In Fanciullacci's study, seven subjects were given low doses of LSD-25 every day for eight weeks; results were based on the observation of the daily use of analgesics. Results show that in five patients LSD-25 produced improvement in pain and reduction in use of analgesics. Two of these five patients no longer require their pain medications. In the other two patients, LSD was ineffective and analgesic use remained unchanged.

Unfortunately LSD-25, even in non-hallucinogenic doses, has side effects which include psychic reactions and perceptive distortion. It is also believed to be addictive in nature.


The use of biofeedback in the treatment of phantom pain is based partly on the peripheral theory and partly on the psychologic theory. Advocates feel that phantom limb pain may be the result of the anxiety— muscle tension—pain cycle. They base their treatment on the idea that amputees suffering phantom pain may have spontaneous muscular hyperactivity in their residual limbs (as a result of high anxiety levels) which are irritating the cut ends of the peripheral nerves. Biofeedback is a system by which these muscle contractions are made audible to the patient via electrodes. This feedback signal stops when an appropriate decrease in muscle tension is reached; thus the patient learns to relax his musculature and relieve pressure on the peripheral nerves.

Results of studies on the effectiveness of biofeedback in decreasing phantom limb pain are very similar to the results shown for all previously described treatments. Advocates state the reason for their small failure rate is the fact that some patients can not learn to relax, and have strong psychological needs for their pain.


Pasnau and Pfefferbaum, two psychiatrists, propose a three-phased strategy in the psychologic management of the amputee. Phase one is prevention. In this phase an attempt is made to address the healthy coping mechanisms in each patient. This includes thorough discussions with a psychiatrist on the fears each patient (and the patient's family) may have. Phase two is crisis intervention. Here they consider the development of pain in the postoperative period an emotional crisis. Rapid intervention is therefore required in the form of psychiatric assessments of personal strengths and assets with the goals of alleviating anxiety, reassurance, and restoring coping mechanisms. The final phase includes psychotherapy and behavioral therapy. It is their belief that many chronic pain patients use pain for secondary gain in terms of medication, disability payments, or in other ways in their family or marital relationships. These pain personalities pose extremely difficult treatment problems and therefore require behavioral or psychotherapy.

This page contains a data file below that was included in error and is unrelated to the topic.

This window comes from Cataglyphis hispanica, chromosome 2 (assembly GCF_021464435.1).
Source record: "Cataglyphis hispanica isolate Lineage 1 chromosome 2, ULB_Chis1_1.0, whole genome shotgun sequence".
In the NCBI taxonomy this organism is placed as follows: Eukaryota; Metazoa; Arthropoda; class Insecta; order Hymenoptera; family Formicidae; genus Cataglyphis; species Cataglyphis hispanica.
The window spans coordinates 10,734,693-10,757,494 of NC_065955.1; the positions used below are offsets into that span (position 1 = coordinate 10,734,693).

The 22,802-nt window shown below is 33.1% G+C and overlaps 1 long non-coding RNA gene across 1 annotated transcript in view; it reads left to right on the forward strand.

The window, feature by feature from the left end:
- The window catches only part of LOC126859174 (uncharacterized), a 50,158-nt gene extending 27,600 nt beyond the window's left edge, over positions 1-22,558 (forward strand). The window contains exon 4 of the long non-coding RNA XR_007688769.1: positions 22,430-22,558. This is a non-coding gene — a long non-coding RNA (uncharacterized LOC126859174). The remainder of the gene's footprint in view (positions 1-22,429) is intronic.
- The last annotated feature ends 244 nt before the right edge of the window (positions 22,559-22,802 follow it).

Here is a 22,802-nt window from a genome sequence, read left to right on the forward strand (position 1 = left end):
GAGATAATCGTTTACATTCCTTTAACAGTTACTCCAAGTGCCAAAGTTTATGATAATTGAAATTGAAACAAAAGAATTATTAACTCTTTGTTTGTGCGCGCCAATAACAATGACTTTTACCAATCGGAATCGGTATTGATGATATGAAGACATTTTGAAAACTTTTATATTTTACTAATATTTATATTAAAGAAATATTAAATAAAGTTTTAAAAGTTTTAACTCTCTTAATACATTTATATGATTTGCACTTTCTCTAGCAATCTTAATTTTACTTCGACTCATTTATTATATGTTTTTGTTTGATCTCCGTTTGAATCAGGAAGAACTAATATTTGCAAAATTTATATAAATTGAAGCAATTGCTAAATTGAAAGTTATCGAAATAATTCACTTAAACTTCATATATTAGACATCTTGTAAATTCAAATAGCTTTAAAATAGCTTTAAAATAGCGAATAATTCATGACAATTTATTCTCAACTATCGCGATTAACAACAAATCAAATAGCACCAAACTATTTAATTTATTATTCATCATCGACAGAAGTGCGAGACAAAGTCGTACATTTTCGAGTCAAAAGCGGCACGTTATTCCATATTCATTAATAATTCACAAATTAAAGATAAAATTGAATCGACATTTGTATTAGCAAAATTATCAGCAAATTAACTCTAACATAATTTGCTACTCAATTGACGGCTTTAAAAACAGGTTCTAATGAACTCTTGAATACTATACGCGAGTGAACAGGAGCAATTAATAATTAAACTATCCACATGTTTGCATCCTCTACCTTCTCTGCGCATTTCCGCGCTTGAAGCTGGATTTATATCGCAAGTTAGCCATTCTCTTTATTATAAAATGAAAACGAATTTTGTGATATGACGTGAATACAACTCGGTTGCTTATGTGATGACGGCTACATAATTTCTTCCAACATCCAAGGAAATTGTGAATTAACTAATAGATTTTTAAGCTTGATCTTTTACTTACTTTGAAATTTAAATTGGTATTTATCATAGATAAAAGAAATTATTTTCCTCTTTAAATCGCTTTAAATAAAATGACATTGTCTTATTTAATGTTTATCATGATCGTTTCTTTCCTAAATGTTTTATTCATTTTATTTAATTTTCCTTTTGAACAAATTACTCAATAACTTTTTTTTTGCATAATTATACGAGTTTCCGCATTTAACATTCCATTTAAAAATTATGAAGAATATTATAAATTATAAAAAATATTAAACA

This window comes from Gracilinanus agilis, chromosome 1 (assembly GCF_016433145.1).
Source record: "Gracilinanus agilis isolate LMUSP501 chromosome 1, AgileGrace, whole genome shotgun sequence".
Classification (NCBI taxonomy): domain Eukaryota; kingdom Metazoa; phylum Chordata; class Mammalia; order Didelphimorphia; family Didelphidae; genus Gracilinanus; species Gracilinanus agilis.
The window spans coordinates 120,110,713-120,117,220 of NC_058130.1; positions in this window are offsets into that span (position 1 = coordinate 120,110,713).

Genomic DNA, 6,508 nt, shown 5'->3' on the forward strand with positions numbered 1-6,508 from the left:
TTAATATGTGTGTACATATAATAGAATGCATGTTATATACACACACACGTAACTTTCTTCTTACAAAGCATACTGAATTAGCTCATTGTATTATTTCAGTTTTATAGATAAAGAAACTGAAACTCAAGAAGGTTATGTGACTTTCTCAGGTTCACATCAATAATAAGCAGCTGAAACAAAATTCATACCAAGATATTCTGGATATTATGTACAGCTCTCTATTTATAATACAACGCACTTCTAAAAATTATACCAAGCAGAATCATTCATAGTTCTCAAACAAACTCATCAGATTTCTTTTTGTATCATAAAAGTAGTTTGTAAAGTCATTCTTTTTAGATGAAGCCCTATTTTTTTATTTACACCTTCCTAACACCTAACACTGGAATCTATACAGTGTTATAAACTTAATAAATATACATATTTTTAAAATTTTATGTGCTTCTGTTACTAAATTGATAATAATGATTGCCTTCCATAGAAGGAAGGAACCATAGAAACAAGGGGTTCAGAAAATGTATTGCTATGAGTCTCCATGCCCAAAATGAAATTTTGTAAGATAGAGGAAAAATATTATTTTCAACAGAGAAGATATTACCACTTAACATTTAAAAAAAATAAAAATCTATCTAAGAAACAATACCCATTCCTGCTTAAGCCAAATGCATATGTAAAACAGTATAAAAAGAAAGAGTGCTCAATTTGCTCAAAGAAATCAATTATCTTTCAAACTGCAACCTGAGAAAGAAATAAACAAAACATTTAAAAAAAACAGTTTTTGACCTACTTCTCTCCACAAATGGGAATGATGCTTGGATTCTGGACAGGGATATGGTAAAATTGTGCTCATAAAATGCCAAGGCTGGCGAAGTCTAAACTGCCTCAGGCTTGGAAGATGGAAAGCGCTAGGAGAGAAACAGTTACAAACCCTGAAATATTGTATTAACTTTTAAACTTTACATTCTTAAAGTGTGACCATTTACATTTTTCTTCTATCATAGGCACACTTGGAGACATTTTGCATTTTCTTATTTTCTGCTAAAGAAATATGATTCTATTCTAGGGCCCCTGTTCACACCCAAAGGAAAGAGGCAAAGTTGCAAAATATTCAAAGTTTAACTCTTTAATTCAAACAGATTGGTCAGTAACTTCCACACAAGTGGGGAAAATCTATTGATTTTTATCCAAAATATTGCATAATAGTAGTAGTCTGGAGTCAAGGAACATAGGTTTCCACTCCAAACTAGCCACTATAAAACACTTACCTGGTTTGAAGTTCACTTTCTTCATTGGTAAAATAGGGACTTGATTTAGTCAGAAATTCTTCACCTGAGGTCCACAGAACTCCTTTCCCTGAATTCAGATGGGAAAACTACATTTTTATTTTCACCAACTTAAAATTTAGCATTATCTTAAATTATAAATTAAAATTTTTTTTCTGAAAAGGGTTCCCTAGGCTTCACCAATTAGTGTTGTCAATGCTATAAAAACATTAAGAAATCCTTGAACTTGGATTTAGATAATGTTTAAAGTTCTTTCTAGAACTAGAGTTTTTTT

Electrical and dorsal column stimulation, drug treatment, biofeedback, and psychologic care are the major non-surgical forms of treatment for phantom limb pain. Because the mechanism of phantom pain is still unknown, a definitive treatment which cures all patients is not yet available. It is possible that there exists several different mechanisms, some involving the nervous system, others involving psychologic problems, and perhaps some involving both. This would explain why each treatment described totally cures some patients and yet has no effect on others. Miles and Lipton (electrical stimulation treatment) are perhaps moving toward this concept since they run each patient through a battery of pharmacological, psychological, and physiological tests to determine suitability for their form of treatment. It is the opinion of many medical authorities that when considering treatment for patients with phantom limb pain, each case should be thoroughly examined, neurologically and psychologically, in order to determine the best course of action.


  1. P.L. Carlen and P.D. Wall, "Phantom Limbs and Related Phenomena in Recent Traumatic Amputations," Neurology, 28, March 1978
  2. "Phantom Limb Pain," British Medical Journal, Vol 9, Dec 1978
  3. Harry Whitaker, "An Historical Note on the Phantom Limb," Neurology, 29, Feb 1979.
  4. Joyce Riding, "Phantom Limb: Some Theories," Anaesthesia, Vol 31, 1976.
  5. P.L. Carlen and P.D. Wall, "Phantom Limbs and Related Phenomena in Recent Traumatic Amputations," Neurology, 28, March 1978.
  6. George Solomon and Michael Schmidt, "A Burning Issue," Archives of Surgery, Vol 113, Feb 1978.
  7. C.M. Parkes and M.M. Napuer, "Psychiatric Sequelae of Amputation," British Journal of Hospital Medicine, 4, 1970
  8. Solomon and Schmidt, Archives of Surgery, Feb 1978
  9. Robert Pasnau and Betty Pfefferbaum, "Psychologic Aspects of Post-Amputation Pain," Nursing Clinics of North America, Vol 11, NO. 1 Dec 1976
  10. John Miles and Sampson Lipton, "Phantom Limb Pain Treated by Electrical Stimulation," Pain, 5, 1978
  11. Ibid.
  12. K.D. Nielson, J.E. Adams and Y. Hosobuchi, "Phantom Limb Pain: Treatment With Dorsal Column Stimulation," Journal of Neurosurgery, Vol. 42 March 1975
  13. M. Fanciullacci, E. Del Bene, and G. Franchi, "Phantom Limb Pain: Sub-Hallucinogenic Treatment With Lysergic Acid Diethylamide (LSD-25)," Headache, Feb 1977
  14. Ibid
  15. Richard Sherman, Norman Gall, and John Gormly, "Treatment of Phantom Limb Pain With Muscular Relaxation Training to Disrupt the Pain-Anxiety-Tension Cycle," Pain, 6, 1979
  16. Pasnau and Pfefferbaum, Nursing Clinics of North America, Vol 11, No. 1 Dec 1976

O&P Library > Orthotics and Prosthetics > 1981, Vol 35, Num 3 > pp. 26 - 30